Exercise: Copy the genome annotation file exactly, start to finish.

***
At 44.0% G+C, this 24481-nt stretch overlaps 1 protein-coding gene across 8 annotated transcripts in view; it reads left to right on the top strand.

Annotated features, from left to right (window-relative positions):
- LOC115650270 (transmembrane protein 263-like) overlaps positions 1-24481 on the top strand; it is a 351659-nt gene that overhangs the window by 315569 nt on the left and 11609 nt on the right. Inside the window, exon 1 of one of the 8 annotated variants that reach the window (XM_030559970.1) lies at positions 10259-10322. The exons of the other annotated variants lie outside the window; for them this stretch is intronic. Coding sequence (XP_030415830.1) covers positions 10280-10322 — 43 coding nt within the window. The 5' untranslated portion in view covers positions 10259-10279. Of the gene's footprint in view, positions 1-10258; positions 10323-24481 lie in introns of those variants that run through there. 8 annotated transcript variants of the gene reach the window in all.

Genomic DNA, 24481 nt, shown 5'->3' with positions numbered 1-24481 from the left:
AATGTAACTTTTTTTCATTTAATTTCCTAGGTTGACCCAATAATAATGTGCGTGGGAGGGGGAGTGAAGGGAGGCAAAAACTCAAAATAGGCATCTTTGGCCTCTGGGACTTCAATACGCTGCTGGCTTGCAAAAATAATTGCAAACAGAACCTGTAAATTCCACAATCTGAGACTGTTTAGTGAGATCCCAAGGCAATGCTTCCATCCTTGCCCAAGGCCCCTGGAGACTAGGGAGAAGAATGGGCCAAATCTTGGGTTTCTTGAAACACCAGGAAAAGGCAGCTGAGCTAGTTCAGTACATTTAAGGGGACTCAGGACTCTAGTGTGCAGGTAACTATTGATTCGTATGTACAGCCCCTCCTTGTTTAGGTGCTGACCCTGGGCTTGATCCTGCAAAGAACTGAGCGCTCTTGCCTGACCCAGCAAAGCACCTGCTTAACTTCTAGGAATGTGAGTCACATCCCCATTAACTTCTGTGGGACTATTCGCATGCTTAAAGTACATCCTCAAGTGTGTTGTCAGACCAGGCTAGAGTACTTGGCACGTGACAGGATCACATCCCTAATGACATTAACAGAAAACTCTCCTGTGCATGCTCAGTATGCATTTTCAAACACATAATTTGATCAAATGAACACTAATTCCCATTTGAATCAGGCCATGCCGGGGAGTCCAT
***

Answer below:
At 44.0% G+C, this 24481-nt stretch overlaps 1 protein-coding gene across 8 annotated transcripts in view; it reads left to right on the top strand.

Annotated features, from left to right (window-relative positions):
- LOC115650270 (transmembrane protein 263-like) overlaps positions 1-24481 on the top strand; it is a 351659-nt gene that overhangs the window by 315569 nt on the left and 11609 nt on the right. Inside the window, exon 1 of one of the 8 annotated variants that reach the window (XM_030559970.1) lies at positions 10259-10322. The exons of the other annotated variants lie outside the window; for them this stretch is intronic. Coding sequence (XP_030415830.1) covers positions 10280-10322 — 43 coding nt within the window. The 5' untranslated portion in view covers positions 10259-10279. Of the gene's footprint in view, positions 1-10258; positions 10323-24481 lie in introns of those variants that run through there. 8 annotated transcript variants of the gene reach the window in all.

Genomic DNA, 24481 nt, shown 5'->3' with positions numbered 1-24481 from the left:
AATGTAACTTTTTTTCATTTAATTTCCTAGGTTGACCCAATAATAATGTGCGTGGGAGGGGGAGTGAAGGGAGGCAAAAACTCAAAATAGGCATCTTTGGCCTCTGGGACTTCAATACGCTGCTGGCTTGCAAAAATAATTGCAAACAGAACCTGTAAATTCCACAATCTGAGACTGTTTAGTGAGATCCCAAGGCAATGCTTCCATCCTTGCCCAAGGCCCCTGGAGACTAGGGAGAAGAATGGGCCAAATCTTGGGTTTCTTGAAACACCAGGAAAAGGCAGCTGAGCTAGTTCAGTACATTTAAGGGGACTCAGGACTCTAGTGTGCAGGTAACTATTGATTCGTATGTACAGCCCCTCCTTGTTTAGGTGCTGACCCTGGGCTTGATCCTGCAAAGAACTGAGCGCTCTTGCCTGACCCAGCAAAGCACCTGCTTAACTTCTAGGAATGTGAGTCACATCCCCATTAACTTCTGTGGGACTATTCGCATGCTTAAAGTACATCCTCAAGTGTGTTGTCAGACCAGGCTAGAGTACTTGGCACGTGACAGGATCACATCCCTAATGACATTAACAGAAAACTCTCCTGTGCATGCTCAGTATGCATTTTCAAACACATAATTTGATCAAATGAACACTAATTCCCATTTGAATCAGGCCATGCCGGGGAGTCCAT